Titan’s Seasonal Vortex
This true color image captured by NASA’S Cassini spacecraft before a distant flyby of Saturn’s moon Titan on June 27, 2012, shows a south polar vortex, or a mass of swirling gas around the pole in the atmosphere of the moon. Credit: NASA/JPL-Caltech/Space Science Institute
Images from NASA’s Cassini spacecraft show a concentration of high-altitude haze and a vortex materializing at the south pole of Saturn’s moon Titan, signs that the seasons are turning on Saturn’s largest moon.
“The structure inside the vortex is reminiscent of the open cellular convection that is often seen over Earth’s oceans,” said Tony Del Genio, a Cassini team member at NASA’s Goddard Institute for Space Studies, N.Y. “But unlike on Earth, where such layers are just above the surface, this one is at very high altitude, maybe a response of Titan’s stratosphere to seasonal cooling as southern winter approaches. But so soon in the game, we’re not sure.”
Cassini first saw a “hood” of high-altitude haze and a vortex, which is a mass of swirling gas around the pole in the moon’s atmosphere, at Titan’s north pole when the spacecraft first arrived in the Saturn system in 2004. At the time, it was northern winter. Multiple instruments have been keeping an eye on the Titan atmosphere above the south pole for signs of the coming southern winter.
While the northern hood has remained, the circulation in the upper atmosphere has been moving from the illuminated north pole to the cooling south pole. This movement appears to be causing downwellings over the south pole and the formation of high- altitude haze and a vortex.
False-color images from NASA’s Cassini spacecraft show the development of a hood of high-altitude haze - which appears orange in this image — forming over the south pole of Saturn’s moon Titan. Credit: NASA/JPL-Caltech/University of Arizona/LPGNantes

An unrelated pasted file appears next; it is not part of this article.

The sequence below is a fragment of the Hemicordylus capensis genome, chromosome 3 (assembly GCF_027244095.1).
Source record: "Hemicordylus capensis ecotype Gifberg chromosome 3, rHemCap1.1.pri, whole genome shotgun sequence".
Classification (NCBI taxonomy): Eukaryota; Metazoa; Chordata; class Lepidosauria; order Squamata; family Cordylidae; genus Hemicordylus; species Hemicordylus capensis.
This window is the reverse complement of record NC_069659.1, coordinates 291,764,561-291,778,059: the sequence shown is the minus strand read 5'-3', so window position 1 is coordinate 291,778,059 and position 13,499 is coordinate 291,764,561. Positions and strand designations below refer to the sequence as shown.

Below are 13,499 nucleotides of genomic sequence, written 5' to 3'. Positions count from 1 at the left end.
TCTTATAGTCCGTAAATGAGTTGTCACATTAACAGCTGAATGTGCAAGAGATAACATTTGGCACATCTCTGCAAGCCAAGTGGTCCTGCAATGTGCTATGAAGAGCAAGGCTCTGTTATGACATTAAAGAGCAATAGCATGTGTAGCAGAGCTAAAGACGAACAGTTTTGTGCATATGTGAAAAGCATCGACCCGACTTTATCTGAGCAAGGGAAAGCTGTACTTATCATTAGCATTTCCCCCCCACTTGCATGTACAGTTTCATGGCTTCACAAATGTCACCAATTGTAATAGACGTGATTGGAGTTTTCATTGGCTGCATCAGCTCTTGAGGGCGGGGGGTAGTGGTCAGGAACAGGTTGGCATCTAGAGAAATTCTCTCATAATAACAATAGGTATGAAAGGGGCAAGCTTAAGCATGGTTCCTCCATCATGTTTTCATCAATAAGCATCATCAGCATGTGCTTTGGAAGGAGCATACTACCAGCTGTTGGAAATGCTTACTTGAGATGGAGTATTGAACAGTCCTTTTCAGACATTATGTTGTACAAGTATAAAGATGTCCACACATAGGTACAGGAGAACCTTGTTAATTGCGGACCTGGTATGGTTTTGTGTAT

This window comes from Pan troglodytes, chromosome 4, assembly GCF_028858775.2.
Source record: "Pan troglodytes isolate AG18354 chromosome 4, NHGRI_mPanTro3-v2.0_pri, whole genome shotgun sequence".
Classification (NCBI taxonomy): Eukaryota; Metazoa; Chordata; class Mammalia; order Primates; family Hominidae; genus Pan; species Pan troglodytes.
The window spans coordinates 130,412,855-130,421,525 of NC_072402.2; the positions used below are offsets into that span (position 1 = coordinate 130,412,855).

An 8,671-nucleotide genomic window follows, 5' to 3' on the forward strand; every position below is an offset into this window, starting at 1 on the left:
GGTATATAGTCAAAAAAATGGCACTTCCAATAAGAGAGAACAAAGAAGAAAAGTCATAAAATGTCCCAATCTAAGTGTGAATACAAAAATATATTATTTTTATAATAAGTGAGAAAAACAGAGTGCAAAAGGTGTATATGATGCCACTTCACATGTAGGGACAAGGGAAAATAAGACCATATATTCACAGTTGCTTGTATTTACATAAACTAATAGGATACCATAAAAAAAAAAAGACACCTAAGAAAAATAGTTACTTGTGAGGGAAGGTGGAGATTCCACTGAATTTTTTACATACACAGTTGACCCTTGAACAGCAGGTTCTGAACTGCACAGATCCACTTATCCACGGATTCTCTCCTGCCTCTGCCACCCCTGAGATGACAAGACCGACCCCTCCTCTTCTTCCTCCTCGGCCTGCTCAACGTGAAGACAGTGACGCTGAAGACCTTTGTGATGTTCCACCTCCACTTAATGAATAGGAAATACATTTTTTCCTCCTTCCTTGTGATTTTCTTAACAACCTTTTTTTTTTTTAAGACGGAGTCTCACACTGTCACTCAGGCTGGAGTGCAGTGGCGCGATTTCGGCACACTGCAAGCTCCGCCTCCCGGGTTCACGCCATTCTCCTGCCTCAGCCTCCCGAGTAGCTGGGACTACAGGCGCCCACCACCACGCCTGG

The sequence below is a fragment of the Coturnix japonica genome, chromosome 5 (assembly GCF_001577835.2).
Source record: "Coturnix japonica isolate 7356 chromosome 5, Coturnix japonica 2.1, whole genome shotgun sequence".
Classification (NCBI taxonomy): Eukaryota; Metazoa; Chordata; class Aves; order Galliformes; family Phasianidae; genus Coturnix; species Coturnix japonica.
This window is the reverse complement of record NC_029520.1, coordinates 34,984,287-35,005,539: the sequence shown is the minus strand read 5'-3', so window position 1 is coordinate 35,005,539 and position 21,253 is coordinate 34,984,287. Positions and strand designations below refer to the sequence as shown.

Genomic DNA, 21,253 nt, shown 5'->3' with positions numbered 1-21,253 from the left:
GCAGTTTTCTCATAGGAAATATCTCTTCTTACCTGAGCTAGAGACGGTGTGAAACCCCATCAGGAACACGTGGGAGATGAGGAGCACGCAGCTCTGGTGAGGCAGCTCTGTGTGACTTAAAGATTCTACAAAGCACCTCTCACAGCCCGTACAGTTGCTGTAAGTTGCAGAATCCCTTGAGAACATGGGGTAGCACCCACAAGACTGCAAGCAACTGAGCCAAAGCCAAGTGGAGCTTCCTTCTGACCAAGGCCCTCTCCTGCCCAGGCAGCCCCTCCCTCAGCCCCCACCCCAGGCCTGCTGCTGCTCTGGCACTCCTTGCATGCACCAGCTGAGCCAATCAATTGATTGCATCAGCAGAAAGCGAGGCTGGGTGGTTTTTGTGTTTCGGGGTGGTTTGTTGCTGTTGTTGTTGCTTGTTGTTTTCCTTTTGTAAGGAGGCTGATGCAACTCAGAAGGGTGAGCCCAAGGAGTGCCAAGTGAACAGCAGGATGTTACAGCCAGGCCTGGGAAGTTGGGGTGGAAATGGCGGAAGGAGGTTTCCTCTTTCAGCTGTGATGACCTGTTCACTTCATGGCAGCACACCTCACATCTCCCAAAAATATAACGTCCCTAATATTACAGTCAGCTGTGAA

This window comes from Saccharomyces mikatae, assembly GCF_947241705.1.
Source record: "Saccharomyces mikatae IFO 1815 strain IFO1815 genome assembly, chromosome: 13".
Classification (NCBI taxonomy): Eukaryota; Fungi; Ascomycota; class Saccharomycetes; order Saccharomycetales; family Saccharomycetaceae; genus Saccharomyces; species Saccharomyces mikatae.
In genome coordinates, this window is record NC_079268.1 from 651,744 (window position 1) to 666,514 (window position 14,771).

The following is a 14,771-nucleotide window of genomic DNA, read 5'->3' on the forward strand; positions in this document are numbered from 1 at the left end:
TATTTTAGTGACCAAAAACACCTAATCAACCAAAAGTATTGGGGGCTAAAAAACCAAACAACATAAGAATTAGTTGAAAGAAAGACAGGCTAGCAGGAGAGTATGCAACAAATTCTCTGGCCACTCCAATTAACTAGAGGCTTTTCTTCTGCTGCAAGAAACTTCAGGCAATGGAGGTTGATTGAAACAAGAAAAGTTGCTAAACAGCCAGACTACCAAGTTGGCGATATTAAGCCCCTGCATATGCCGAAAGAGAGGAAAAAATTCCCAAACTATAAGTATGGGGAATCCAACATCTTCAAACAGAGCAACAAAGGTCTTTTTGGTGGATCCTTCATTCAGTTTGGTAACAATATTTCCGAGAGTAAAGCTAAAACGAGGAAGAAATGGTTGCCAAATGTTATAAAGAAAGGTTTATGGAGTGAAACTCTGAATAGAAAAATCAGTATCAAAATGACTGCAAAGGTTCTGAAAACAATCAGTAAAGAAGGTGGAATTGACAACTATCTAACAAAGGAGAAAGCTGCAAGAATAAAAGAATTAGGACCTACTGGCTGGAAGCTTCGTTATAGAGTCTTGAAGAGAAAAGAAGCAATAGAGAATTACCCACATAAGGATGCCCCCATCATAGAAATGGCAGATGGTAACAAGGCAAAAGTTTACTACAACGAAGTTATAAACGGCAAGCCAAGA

Cassini’s visible light cameras saw the first signs of hazes starting to concentrate over Titan’s south pole in March, and the spacecraft’s visual and infrared mapping spectrometer (VIMS) obtained false-color images on May 22 and June 7.
“VIMS has seen a concentration of aerosols forming about 200 miles [300 kilometers] above the surface of Titan’s south pole,” said Christophe Sotin, a VIMS team member at NASA’s Jet Propulsion Laboratory, Pasadena, Calif. “We’ve never seen aerosols here at this level before, so we know this is something new.” During a June 27 distant flyby, Cassini’s imaging cameras captured a crow’s-eye view of the south polar vortex in visible light. These new images show this detached, high- altitude haze layer in stunning new detail.
“Future observations of this feature will provide good tests of dynamical models of the Titan circulation, chemistry, cloud and aerosol processes in the upper atmosphere,” said Bob West, deputy imaging team lead at JPL.
Titan is an important location of interest in the Solar System for today’s astrobiologists. The unique moon harbors a complex atmosphere that some scientists believe could provide clues about the chemistry of early Earth’s atmosphere at a time when life first arose. Some scientists have also put forward theories concerning the potential for unique forms of life on Titan.